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Old 07-15-2009, 06:03 PM   #5 (permalink)
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If you make it 3 pieces, use a piece of wood internally on the corner to attach the pieces together. The wood may need to be contoured to accomadate your shape.

If an angular bend is desires, you can remove both inner skin & ribs out of the desired area. I would probably heat the outer skin also. You may want to support the bend with some bent sheet metal as well.

Practice first.

Don
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Old 07-15-2009, 06:55 PM   #6 (permalink)
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I bent coroplast using a propane torch and a straight edge. I clamped down the angle iron along the bend line and ran the propane torch flame along the bend line fairly quickly, with two passes. Then I immediately grabbed the plastic and bent it around the corner.

I used a steel(?) angle iron and an aluminum bar for straight edges. The bend is very strong.

You could also use separate parts and zip tie them together.
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Old 07-15-2009, 08:04 PM   #7 (permalink)
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Coroplast can be bent with the grain or up to about 30 deg either way by slitting the inner surface. Use a blunt-tip knife to save the other surfaces, and hold it at an angle so the cut edges slide over each other. For other forming, it is best to heat just the inside with a hair dryer or hot air gun. Sharp creases can be made by scoring with a blunt tool, and then running a bead of hot glue down the groove. That will first heat the polypropylene, and then help hold the shape. Oven heating can give full vacuum forming options, but you will probably make a large pile of scrap getting the process adjusted.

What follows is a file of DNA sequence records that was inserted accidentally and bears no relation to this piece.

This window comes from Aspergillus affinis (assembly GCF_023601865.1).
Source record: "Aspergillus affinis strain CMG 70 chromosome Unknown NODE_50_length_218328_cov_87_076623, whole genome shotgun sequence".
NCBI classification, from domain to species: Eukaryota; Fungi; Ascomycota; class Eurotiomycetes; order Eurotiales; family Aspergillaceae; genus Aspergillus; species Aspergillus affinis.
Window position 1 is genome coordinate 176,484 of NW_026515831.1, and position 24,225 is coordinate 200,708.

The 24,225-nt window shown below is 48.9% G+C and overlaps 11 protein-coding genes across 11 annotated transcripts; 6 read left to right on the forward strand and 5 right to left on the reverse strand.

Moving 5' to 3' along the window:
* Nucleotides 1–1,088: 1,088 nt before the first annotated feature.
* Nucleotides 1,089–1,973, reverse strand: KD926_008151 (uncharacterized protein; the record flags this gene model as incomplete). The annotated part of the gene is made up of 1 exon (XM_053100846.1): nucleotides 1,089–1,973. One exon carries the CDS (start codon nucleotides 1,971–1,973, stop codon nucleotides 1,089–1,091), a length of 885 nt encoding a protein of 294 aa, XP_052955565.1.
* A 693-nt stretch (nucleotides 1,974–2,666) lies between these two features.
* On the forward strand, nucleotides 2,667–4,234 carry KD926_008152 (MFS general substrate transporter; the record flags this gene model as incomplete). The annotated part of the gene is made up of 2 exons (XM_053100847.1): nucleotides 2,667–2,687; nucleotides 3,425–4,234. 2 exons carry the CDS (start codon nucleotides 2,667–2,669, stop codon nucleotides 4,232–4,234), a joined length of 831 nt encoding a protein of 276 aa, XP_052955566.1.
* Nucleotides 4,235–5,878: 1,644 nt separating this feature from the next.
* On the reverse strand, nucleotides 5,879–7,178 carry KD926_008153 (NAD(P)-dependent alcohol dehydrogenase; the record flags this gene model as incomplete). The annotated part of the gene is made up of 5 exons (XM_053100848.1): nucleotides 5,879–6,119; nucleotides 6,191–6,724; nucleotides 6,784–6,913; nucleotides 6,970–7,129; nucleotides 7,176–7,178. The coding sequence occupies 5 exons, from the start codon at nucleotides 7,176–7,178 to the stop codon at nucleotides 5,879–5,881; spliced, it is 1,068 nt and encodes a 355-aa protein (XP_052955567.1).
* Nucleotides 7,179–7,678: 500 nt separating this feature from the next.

BTW, I have actually done lots of this stuff, not just guessed at it. Silicon seal works for bonding - I've never seen "plastic epoxy." Polypropylene is among the "waxy plastics" - hard to glue. COROPLAST HPV BODY CONSTRUCTION
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Old 07-15-2009, 09:25 PM   #8 (permalink)
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Coroplast can be bent with the grain or up to about 30 deg either way by slitting the inner surface. Use a blunt-tip knife to save the other surfaces, and hold it at an angle so the cut edges slide over each other. For other forming, it is best to heat just the inside with a hair dryer or hot air gun. Sharp creases can be made by scoring with a blunt tool, and then running a bead of hot glue down the groove. That will first heat the polypropylene, and then help hold the shape. Oven heating can give full vacuum forming options, but you will probably make a large pile of scrap getting the process adjusted.
BTW, I have actually done lots of this stuff, not just guessed at it. Silicon seal works for bonding - I've never seen "plastic epoxy." Polypropylene is among the "waxy plastics" - hard to glue. COROPLAST HPV BODY CONSTRUCTION
It's a 2-part epoxy that comes from most hardware stores. Isn't Coroplast made from PVA/PVC?
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Old 07-15-2009, 10:19 PM   #9 (permalink)
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Well, "Coroplast Classic' is polypropylene, but there's no reason not to extrude almost any thermoplastic through the same sort of die. I've seen polycarbonate in thick panels for greenhouse use, for instance. Fresh from the factory, the regular signmaker's grade has a "Corona Discharge" treatment to help ink adhesion. I've gotten the very common WEST epoxy to stick, but not very well.
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Old 07-15-2009, 11:47 PM   #10 (permalink)
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Piwoslaw -

Quote:
Originally Posted by Piwoslaw View Post
So maybe I'll try bending it around a pipe? Then it won't be a crease, but it'll be nice and rounded.

Thanks I spent a lot of time getting ready, now I really want to get as much done as possible before our long trip to Romania in mid-August.
I have *no* idea if this would work, but I was thinking of using a metal pipe and a heat gun. The heat gun would be aimed *into* the pipe to heat it up. If you were lucky, you could get it to have uniform heat. Hmmm, probably have to take turns heating the pipe from each end to maintain pseudo-uniformity.

But the other methods stated are proven,

CarloSW2